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Blessed are the Eyes that See…

This August 15 will mark 90 years since the Sacramentine Sisters of Don Orione were founded to offer something very particular for the salvation of the world: their blindness.

They are a community of blind nuns consecrated to perpetual adoration of the Blessed Sacrament and wear a distinctive white habit, a red scapular, and a white Host embroidered on the chest.

“I intend to offer with this new branch of the religious family, as a flower before the throne of the Blessed Virgin, so that she herself, with her blessed hands, offer it to Jesus in the Blessed Sacrament,” Saint Luigi Orione told them when he founded the order in Italy Aug. 15, 1927.

This branch of the Little Missionary Sisters of Charity (LMSC) has as its mission, according to its constitutions, to offer to God “the privation of sight for those who do not know the truth yet so that they may come to God, the light of the world.”

In addition they seek to support with Eucharistic Adoration and sacrifice “the apostolic action of the LMSC and the Sons of Divine Providence,” the two congregations founded by Saint Luigi Orione. The congregation is present in Italy, Spain, the Philippines, Kenya, Argentina, Brazil, and Chile.

They have been in Chile since 1943 and currently there are three sisters there: Sr. María Luz Ojeda, Sr. Elizabeth Sepúlveda, and Sr. María Pía Urbina, who is on mission in the Philippines at the moment.

These sisters attend computer classes to be able to bring before the Blessed Sacrament the numerous petitions they receive from many faithful through their Facebook account, where they offer to pray for each intention they receive.

Sr. María Luz Ojeda had an accident when she was a child which left her with severe vision problems which gradually increased until at 30 years of age she completely lost her sight.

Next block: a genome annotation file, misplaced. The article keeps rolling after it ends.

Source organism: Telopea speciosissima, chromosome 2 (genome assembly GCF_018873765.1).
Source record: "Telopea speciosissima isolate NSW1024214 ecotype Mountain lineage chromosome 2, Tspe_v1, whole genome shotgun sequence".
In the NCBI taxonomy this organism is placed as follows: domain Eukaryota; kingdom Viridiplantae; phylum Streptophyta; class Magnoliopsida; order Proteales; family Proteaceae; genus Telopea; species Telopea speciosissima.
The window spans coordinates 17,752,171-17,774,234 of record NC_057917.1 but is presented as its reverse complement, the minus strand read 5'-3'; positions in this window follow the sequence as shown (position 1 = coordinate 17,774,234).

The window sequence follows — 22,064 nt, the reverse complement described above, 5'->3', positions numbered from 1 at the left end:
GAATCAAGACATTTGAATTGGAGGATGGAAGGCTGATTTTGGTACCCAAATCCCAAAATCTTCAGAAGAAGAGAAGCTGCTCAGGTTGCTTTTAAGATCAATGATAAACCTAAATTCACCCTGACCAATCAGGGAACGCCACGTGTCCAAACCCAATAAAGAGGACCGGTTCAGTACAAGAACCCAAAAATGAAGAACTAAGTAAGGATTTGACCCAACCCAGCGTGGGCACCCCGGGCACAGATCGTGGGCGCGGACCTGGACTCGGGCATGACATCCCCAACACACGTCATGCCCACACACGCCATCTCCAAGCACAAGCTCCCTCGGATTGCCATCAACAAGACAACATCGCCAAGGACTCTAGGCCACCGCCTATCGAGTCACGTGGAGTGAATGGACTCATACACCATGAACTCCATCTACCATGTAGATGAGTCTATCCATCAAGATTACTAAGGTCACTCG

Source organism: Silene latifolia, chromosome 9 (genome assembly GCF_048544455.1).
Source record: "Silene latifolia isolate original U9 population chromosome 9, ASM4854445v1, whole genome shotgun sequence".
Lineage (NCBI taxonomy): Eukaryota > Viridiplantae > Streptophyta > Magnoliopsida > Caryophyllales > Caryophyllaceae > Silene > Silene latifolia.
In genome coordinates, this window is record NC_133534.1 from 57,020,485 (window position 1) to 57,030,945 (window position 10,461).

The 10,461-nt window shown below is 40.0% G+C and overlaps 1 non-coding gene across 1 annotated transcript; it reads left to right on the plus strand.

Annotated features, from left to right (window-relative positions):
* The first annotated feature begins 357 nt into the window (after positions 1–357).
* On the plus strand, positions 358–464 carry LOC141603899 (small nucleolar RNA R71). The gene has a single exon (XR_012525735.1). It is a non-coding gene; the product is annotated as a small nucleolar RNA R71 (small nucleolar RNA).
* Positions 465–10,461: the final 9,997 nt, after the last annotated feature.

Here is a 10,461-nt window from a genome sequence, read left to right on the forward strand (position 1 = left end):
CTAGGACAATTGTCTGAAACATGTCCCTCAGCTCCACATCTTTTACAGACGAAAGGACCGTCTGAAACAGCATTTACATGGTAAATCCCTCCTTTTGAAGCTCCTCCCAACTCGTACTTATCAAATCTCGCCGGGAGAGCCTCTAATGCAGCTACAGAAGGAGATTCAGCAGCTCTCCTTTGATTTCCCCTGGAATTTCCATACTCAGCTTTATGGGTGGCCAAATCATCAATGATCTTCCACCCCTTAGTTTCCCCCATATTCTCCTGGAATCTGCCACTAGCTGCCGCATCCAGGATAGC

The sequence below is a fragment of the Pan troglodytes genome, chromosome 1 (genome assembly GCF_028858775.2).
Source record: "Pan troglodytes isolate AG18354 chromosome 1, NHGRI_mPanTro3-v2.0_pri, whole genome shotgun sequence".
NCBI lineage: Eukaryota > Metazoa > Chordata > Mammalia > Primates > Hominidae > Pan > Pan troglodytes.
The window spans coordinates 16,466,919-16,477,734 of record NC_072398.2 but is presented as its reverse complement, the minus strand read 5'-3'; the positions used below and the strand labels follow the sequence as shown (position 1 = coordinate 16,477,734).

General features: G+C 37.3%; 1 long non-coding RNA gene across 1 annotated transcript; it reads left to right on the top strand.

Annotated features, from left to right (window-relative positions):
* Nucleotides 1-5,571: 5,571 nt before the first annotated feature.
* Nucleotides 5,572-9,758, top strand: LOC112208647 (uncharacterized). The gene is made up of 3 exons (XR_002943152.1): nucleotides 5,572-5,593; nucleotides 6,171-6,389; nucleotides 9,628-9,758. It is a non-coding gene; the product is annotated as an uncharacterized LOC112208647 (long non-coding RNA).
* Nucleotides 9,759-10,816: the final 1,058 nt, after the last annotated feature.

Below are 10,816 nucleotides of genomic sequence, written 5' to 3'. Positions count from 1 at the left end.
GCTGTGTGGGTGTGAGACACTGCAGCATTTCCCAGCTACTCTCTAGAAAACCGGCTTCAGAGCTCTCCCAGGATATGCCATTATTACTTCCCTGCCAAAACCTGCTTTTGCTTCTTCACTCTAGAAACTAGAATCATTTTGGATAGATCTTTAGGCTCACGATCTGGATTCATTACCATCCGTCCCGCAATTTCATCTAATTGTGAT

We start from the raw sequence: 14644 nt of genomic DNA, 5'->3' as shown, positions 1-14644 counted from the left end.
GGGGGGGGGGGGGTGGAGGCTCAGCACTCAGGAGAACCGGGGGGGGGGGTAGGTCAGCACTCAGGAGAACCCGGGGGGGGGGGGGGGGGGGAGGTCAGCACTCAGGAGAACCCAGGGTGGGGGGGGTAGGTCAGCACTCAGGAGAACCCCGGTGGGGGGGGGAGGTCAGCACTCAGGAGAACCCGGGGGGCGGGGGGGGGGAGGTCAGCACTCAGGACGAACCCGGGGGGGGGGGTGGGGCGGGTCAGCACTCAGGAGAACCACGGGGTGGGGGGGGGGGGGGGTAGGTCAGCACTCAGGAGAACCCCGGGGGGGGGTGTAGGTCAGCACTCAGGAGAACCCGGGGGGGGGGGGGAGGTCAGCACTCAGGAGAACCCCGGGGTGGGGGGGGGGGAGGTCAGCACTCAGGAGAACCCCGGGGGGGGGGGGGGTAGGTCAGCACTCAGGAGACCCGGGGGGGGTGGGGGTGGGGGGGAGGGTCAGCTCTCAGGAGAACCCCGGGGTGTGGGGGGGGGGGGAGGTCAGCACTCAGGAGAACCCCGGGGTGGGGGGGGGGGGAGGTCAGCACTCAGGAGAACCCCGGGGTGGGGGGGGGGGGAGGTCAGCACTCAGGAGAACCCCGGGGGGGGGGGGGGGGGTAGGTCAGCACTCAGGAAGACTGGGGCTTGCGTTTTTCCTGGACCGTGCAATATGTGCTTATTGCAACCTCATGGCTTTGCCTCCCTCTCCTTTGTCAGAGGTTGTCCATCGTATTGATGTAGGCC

“Sometimes I personally thank God, since because of this I was able to enter the congregation. Before the Blessed Sacrament I often tell the Lord: 'this is my means of helping you save souls,' and I'm happy,” Sr. María Luz told CNA.

The religious sister explained that “every day in our prayer and Adoration we present to the Lord the poverty, sufferings, and sorrows of humanity.”

“Perhaps what I am going to say may seem like I'm claiming too much but I am going to have this to present to the Lord on the day he calls me, that I helped him save souls,” Sr. María Luz said.

The sisters dedicate each day of the week for a special intention: Mondays for the sick, Tuesday for young people, Wednesdays for peace, Thursdays for vocations, Fridays for the elderly, Saturdays for children, and Sundays for families.

Seeking Silence in a Poor Clare Monastery

poorclareKatie Devitt stood in front of the Monastery of the Poor Clares in Kokomo, Indiana.

She carried her only remaining possessions:

• Clothes
• Two rosaries
• Two Bibles
• A few family photos

Her family waited beside her, fully aware of what this day meant.

Devitt will never touch them or her friends again. She may see her parents just a few times a year, but only through a screen. Mail is limited. Personal phone calls are not permitted. She may only leave the monastery for medical appointments.

When Devitt was ready, she said her goodbyes and then knocked on the door. Behind it, nine cloistered sisters waited.

At a time when few young people enter religious life, Devitt, Arts ’05, chose what some would call one of the most extreme paths: the life of a cloistered contemplative nun.

A native of Buffalo Grove, Illinois, Devitt once dreamed of being a rock critic for the Chicago Tribune. She was raised Ukrainian Greek Catholic, but never gave her faith much thought outside of Sunday Mass.

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Pope to Benedictine Abbots and Abbesses: Found New Communities; the Church Needs You!

benedictinespopeOn September 8, 2016, Pope Francis received in audience some 250 participants in the congress of Benedictine abbots and abbesses gathered in Rome to reflect on the monastic charism received from St. Benedict and their faithfulness to it in a changing world.